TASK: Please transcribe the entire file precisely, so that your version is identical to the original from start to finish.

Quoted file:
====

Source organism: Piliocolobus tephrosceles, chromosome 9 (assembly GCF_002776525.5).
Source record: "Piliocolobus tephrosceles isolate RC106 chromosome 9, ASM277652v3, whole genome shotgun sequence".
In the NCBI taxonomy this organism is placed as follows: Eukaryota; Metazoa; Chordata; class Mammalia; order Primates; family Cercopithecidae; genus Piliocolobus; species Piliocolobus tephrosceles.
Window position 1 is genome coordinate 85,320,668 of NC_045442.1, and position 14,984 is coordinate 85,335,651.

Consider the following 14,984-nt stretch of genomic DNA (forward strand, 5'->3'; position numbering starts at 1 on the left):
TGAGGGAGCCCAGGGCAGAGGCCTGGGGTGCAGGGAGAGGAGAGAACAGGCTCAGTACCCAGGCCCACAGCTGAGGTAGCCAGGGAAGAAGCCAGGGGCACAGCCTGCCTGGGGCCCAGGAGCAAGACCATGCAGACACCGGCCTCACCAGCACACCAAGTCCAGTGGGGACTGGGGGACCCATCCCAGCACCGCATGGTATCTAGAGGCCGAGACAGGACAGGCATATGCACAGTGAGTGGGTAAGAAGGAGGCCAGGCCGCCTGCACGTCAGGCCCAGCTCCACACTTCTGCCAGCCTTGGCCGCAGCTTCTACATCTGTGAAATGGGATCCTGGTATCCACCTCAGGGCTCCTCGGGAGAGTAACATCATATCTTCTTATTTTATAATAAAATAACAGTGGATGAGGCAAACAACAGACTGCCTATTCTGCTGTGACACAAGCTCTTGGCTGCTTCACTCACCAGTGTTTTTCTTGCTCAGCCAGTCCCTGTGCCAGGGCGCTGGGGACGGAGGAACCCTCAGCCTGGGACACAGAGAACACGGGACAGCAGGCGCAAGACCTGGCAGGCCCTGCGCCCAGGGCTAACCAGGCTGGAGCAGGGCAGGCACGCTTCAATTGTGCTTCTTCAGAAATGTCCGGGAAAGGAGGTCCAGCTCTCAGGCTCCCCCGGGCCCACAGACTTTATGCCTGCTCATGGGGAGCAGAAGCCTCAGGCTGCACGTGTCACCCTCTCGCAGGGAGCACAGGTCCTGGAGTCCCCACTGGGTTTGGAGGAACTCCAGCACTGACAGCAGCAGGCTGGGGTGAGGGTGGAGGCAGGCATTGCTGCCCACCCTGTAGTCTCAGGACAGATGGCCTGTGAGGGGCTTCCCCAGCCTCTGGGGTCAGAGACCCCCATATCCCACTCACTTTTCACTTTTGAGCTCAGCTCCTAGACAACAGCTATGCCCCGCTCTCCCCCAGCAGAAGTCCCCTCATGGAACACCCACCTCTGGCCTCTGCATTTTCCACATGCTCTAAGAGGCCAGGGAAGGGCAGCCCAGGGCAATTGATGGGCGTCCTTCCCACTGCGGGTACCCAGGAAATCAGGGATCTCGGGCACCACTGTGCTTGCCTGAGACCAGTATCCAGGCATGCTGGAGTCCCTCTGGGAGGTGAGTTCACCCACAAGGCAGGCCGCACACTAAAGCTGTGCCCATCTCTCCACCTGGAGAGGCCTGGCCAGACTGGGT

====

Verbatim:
Source organism: Piliocolobus tephrosceles, chromosome 9 (assembly GCF_002776525.5).
Source record: "Piliocolobus tephrosceles isolate RC106 chromosome 9, ASM277652v3, whole genome shotgun sequence".
In the NCBI taxonomy this organism is placed as follows: Eukaryota; Metazoa; Chordata; class Mammalia; order Primates; family Cercopithecidae; genus Piliocolobus; species Piliocolobus tephrosceles.
Window position 1 is genome coordinate 85,320,668 of NC_045442.1, and position 14,984 is coordinate 85,335,651.

Consider the following 14,984-nt stretch of genomic DNA (forward strand, 5'->3'; position numbering starts at 1 on the left):
TGAGGGAGCCCAGGGCAGAGGCCTGGGGTGCAGGGAGAGGAGAGAACAGGCTCAGTACCCAGGCCCACAGCTGAGGTAGCCAGGGAAGAAGCCAGGGGCACAGCCTGCCTGGGGCCCAGGAGCAAGACCATGCAGACACCGGCCTCACCAGCACACCAAGTCCAGTGGGGACTGGGGGACCCATCCCAGCACCGCATGGTATCTAGAGGCCGAGACAGGACAGGCATATGCACAGTGAGTGGGTAAGAAGGAGGCCAGGCCGCCTGCACGTCAGGCCCAGCTCCACACTTCTGCCAGCCTTGGCCGCAGCTTCTACATCTGTGAAATGGGATCCTGGTATCCACCTCAGGGCTCCTCGGGAGAGTAACATCATATCTTCTTATTTTATAATAAAATAACAGTGGATGAGGCAAACAACAGACTGCCTATTCTGCTGTGACACAAGCTCTTGGCTGCTTCACTCACCAGTGTTTTTCTTGCTCAGCCAGTCCCTGTGCCAGGGCGCTGGGGACGGAGGAACCCTCAGCCTGGGACACAGAGAACACGGGACAGCAGGCGCAAGACCTGGCAGGCCCTGCGCCCAGGGCTAACCAGGCTGGAGCAGGGCAGGCACGCTTCAATTGTGCTTCTTCAGAAATGTCCGGGAAAGGAGGTCCAGCTCTCAGGCTCCCCCGGGCCCACAGACTTTATGCCTGCTCATGGGGAGCAGAAGCCTCAGGCTGCACGTGTCACCCTCTCGCAGGGAGCACAGGTCCTGGAGTCCCCACTGGGTTTGGAGGAACTCCAGCACTGACAGCAGCAGGCTGGGGTGAGGGTGGAGGCAGGCATTGCTGCCCACCCTGTAGTCTCAGGACAGATGGCCTGTGAGGGGCTTCCCCAGCCTCTGGGGTCAGAGACCCCCATATCCCACTCACTTTTCACTTTTGAGCTCAGCTCCTAGACAACAGCTATGCCCCGCTCTCCCCCAGCAGAAGTCCCCTCATGGAACACCCACCTCTGGCCTCTGCATTTTCCACATGCTCTAAGAGGCCAGGGAAGGGCAGCCCAGGGCAATTGATGGGCGTCCTTCCCACTGCGGGTACCCAGGAAATCAGGGATCTCGGGCACCACTGTGCTTGCCTGAGACCAGTATCCAGGCATGCTGGAGTCCCTCTGGGAGGTGAGTTCACCCACAAGGCAGGCCGCACACTAAAGCTGTGCCCATCTCTCCACCTGGAGAGGCCTGGCCAGACTGGGT